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The word “break” in “Spring Break” applies only when you are an adolescent with zero responsibilities and very rich parents. So far, I have deep cleaned the entire house (and if you don’t believe me, ask my back which is still sore from scrubbing the tub/shower), done four five loads of laundry (hello, clean sheets), brushed about a pound of hair off of the dog, and graded 28 poetry anthology projects (on Friday night, after everyone else in the entire building had left). I still have approximately 156 essays to grade, more job applications to fill out for this summer, and a to-do list of errands that could span the American-Atlantic coastline.

To the person who believes that teachers have an easy job because they get the same breaks as the students including summers off: explain to me how grading 156 essays constitutes as relaxing in any way, shape, or form.

I can lead a horse to water; I can demonstrate how to drink; I can explain the mechanics and scientific evidence for how and why drinking water will prevent dehydration and death, but I’ll be damned if I can make that horse drink to save his life.

Despite the fervent reviewing, reteaching, and practicing of writing and reading skills I have been incorporating into my weekly routines in my classroom, I am still receiving papers that do not have a thesis, have no clear beginning, middle, or ending, and that do not address the question posed in the prompt whatsoever. It’s like when they sit down to respond to the prompt, everything they have been practicing in class leaves their heads and they revert back to what they’ve been allowed to do since elementary school (it seems)- i.e. make shit up as quickly as possible so that they can put their heads down and be done with it. I’ve even gone so far as to have them write at the top of their page before they start writing: “Be specific-no vague pronouns. Intro, body, conclusion. Use the question to answer the question in your thesis.” Yet, they do none of this when they start writing.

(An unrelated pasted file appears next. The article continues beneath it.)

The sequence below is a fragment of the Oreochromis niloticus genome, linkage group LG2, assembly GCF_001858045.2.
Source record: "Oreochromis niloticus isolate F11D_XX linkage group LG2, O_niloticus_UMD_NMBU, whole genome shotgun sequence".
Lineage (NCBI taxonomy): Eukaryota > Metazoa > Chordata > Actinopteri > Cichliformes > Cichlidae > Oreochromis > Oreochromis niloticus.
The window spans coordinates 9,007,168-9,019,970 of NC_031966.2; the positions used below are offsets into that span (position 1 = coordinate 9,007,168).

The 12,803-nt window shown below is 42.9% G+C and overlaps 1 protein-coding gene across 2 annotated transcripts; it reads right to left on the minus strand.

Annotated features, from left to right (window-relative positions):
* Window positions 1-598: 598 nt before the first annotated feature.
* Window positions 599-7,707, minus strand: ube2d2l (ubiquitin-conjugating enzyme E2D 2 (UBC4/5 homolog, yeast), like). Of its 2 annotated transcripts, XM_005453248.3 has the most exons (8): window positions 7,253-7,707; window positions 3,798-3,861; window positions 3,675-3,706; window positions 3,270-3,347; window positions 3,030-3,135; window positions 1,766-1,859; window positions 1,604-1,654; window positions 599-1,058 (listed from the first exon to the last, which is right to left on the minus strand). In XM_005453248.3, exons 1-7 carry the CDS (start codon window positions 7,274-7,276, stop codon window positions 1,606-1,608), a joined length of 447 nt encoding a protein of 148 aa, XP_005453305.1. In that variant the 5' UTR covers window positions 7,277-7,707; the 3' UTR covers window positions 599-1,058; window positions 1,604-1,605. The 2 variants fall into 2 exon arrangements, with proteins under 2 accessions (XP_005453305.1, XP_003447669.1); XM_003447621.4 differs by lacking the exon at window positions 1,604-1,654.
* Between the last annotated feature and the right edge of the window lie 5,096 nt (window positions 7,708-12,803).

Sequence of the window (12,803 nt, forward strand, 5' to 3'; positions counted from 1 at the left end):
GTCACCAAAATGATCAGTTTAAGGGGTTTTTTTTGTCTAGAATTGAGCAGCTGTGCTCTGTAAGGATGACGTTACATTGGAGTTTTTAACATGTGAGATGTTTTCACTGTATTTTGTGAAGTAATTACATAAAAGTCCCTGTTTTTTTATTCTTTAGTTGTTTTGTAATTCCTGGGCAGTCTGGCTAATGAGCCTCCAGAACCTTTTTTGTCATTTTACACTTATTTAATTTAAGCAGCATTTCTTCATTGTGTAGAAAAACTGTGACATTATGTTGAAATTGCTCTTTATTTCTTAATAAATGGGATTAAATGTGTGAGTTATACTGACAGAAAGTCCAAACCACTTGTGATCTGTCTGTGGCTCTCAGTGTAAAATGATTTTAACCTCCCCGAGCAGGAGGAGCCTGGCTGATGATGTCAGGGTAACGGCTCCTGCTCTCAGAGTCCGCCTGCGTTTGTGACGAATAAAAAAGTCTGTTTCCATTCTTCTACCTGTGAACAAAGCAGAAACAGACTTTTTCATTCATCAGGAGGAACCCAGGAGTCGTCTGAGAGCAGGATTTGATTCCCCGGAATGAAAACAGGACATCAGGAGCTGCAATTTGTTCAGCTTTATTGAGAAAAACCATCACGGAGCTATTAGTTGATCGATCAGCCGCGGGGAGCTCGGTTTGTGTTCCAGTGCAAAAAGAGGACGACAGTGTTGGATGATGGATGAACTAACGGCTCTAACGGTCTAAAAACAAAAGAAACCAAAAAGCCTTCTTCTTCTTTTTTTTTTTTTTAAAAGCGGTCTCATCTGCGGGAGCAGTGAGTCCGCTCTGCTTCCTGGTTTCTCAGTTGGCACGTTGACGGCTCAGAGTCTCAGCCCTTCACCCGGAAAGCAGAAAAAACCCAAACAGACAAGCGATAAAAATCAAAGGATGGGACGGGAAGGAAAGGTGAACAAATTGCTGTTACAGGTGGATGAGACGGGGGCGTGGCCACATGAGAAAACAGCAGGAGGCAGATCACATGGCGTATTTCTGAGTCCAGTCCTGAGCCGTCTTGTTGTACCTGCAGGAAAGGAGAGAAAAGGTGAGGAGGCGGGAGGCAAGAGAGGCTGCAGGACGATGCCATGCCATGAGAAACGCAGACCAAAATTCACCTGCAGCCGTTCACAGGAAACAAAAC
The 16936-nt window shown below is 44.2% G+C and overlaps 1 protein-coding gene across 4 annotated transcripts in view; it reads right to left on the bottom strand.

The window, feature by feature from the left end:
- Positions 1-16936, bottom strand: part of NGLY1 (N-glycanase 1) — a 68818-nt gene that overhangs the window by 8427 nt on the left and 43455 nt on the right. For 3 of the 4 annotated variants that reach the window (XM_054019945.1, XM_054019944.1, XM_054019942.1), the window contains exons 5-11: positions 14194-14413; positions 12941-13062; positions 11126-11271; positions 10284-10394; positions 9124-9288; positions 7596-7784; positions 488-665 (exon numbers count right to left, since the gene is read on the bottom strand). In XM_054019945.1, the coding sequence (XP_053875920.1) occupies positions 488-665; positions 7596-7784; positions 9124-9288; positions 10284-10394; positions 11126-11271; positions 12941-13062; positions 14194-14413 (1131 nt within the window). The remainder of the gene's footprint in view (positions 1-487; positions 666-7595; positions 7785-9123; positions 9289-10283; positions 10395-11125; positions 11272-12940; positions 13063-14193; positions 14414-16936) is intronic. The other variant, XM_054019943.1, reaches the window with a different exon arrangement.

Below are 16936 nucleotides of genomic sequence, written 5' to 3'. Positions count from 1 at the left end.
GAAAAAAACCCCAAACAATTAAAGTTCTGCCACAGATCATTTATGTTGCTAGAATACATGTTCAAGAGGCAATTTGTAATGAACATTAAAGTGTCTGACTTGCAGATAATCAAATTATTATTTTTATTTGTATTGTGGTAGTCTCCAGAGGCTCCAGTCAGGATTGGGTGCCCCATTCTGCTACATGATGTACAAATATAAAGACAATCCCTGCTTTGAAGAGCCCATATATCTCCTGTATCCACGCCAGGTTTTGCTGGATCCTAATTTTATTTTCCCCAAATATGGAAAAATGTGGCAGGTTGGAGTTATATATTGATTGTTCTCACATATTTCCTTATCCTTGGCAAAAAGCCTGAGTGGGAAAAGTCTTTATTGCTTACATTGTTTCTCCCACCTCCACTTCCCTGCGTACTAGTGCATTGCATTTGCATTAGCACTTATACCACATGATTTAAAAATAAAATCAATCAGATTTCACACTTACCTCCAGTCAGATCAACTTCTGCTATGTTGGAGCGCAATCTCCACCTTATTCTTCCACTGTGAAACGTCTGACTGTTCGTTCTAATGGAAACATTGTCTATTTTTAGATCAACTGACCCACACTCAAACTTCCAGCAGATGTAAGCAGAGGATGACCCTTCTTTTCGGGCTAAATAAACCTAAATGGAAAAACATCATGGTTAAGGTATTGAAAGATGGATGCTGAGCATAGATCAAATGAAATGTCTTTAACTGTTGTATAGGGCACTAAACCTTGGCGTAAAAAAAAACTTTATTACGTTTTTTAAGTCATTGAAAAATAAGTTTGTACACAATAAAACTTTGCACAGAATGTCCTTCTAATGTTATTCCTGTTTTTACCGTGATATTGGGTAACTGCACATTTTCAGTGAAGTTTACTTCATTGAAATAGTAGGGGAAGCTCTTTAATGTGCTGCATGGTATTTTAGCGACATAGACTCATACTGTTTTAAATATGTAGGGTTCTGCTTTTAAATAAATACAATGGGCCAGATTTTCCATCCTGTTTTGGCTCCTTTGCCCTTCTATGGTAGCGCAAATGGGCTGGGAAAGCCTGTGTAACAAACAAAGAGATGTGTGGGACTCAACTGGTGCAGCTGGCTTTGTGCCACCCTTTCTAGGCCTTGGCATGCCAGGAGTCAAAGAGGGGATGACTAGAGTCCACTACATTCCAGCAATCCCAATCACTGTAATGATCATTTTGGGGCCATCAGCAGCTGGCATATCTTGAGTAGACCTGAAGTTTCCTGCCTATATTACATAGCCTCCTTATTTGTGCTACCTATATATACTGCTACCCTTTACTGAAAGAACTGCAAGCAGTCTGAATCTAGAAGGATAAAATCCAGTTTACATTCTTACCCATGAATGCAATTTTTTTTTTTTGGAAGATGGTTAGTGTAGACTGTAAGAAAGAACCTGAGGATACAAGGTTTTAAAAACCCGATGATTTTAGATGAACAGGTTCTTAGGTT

Not all is lost-praise God! I do see some of them writing better than they were before; I do see some of them reaching pass-plus level instead of just pass; I do see some of them reaching pass rather than fail. However, the kids who really needed the intervention, who really needed the review, who really needed the practice and the hand holding, don’t seem to care to try. How do you make a kid care about passing a standardized test? Isn’t the risk of not graduating enough? You’d think so, but it’s not. The closer we get to May, the more my stomach heaves at the sight of some of their “essays”. I’m afraid they’ll fail, despite having done everything in my power to give them the tools and practice to help them to succeed. I know I’ve been doing and will continue to do everything in my power to help them to pass, but its’ not up to me in the end; it’s up to them to use the tools and skills and advice I’ve helped them to find, use, and practice.  Letting them go out there and do it on their own scares me because I have no control over that.

So, here’s to another month of pushing, prodding, convincing, pleading, and teaching my team of horses to drink water on their own without dying of dehydration, choking, or drowning by accident.